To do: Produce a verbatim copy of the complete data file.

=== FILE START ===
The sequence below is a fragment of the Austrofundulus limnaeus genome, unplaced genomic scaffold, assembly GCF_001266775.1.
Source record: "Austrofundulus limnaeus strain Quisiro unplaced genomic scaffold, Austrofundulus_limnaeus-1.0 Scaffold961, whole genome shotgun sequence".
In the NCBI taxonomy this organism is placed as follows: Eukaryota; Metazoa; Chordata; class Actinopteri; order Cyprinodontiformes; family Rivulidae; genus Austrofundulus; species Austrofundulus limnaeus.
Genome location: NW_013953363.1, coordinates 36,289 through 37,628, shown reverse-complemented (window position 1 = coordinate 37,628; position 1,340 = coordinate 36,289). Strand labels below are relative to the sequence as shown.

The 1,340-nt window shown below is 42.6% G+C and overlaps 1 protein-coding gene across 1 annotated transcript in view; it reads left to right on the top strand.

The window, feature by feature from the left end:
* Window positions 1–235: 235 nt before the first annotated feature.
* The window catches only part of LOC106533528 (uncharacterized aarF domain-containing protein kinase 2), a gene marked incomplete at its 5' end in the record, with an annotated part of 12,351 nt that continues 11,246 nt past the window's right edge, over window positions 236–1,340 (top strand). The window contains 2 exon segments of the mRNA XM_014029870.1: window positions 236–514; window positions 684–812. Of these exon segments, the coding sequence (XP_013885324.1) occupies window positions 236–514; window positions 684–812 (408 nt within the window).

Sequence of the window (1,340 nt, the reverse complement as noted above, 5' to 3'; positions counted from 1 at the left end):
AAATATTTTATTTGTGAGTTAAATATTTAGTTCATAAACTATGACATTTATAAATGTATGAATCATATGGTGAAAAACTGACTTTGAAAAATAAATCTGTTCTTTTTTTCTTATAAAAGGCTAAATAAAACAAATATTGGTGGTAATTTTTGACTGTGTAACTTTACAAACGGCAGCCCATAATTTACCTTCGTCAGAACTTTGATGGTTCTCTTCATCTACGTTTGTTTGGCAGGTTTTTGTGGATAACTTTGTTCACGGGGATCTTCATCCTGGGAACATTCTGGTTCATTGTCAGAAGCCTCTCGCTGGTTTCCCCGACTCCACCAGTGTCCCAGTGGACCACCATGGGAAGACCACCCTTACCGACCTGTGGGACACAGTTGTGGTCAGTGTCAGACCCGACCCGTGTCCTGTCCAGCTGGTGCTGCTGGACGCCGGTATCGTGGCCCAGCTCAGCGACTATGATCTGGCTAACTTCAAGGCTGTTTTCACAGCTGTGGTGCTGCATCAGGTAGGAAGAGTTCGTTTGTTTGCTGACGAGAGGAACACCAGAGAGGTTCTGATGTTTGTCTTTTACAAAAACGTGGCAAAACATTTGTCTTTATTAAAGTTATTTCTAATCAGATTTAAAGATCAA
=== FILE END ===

The sequence below is a fragment of the Austrofundulus limnaeus genome, unplaced genomic scaffold, assembly GCF_001266775.1.
Source record: "Austrofundulus limnaeus strain Quisiro unplaced genomic scaffold, Austrofundulus_limnaeus-1.0 Scaffold961, whole genome shotgun sequence".
In the NCBI taxonomy this organism is placed as follows: Eukaryota; Metazoa; Chordata; class Actinopteri; order Cyprinodontiformes; family Rivulidae; genus Austrofundulus; species Austrofundulus limnaeus.
Genome location: NW_013953363.1, coordinates 36,289 through 37,628, shown reverse-complemented (window position 1 = coordinate 37,628; position 1,340 = coordinate 36,289). Strand labels below are relative to the sequence as shown.

The 1,340-nt window shown below is 42.6% G+C and overlaps 1 protein-coding gene across 1 annotated transcript in view; it reads left to right on the top strand.

The window, feature by feature from the left end:
* Window positions 1–235: 235 nt before the first annotated feature.
* The window catches only part of LOC106533528 (uncharacterized aarF domain-containing protein kinase 2), a gene marked incomplete at its 5' end in the record, with an annotated part of 12,351 nt that continues 11,246 nt past the window's right edge, over window positions 236–1,340 (top strand). The window contains 2 exon segments of the mRNA XM_014029870.1: window positions 236–514; window positions 684–812. Of these exon segments, the coding sequence (XP_013885324.1) occupies window positions 236–514; window positions 684–812 (408 nt within the window).

Sequence of the window (1,340 nt, the reverse complement as noted above, 5' to 3'; positions counted from 1 at the left end):
AAATATTTTATTTGTGAGTTAAATATTTAGTTCATAAACTATGACATTTATAAATGTATGAATCATATGGTGAAAAACTGACTTTGAAAAATAAATCTGTTCTTTTTTTCTTATAAAAGGCTAAATAAAACAAATATTGGTGGTAATTTTTGACTGTGTAACTTTACAAACGGCAGCCCATAATTTACCTTCGTCAGAACTTTGATGGTTCTCTTCATCTACGTTTGTTTGGCAGGTTTTTGTGGATAACTTTGTTCACGGGGATCTTCATCCTGGGAACATTCTGGTTCATTGTCAGAAGCCTCTCGCTGGTTTCCCCGACTCCACCAGTGTCCCAGTGGACCACCATGGGAAGACCACCCTTACCGACCTGTGGGACACAGTTGTGGTCAGTGTCAGACCCGACCCGTGTCCTGTCCAGCTGGTGCTGCTGGACGCCGGTATCGTGGCCCAGCTCAGCGACTATGATCTGGCTAACTTCAAGGCTGTTTTCACAGCTGTGGTGCTGCATCAGGTAGGAAGAGTTCGTTTGTTTGCTGACGAGAGGAACACCAGAGAGGTTCTGATGTTTGTCTTTTACAAAAACGTGGCAAAACATTTGTCTTTATTAAAGTTATTTCTAATCAGATTTAAAGATCAA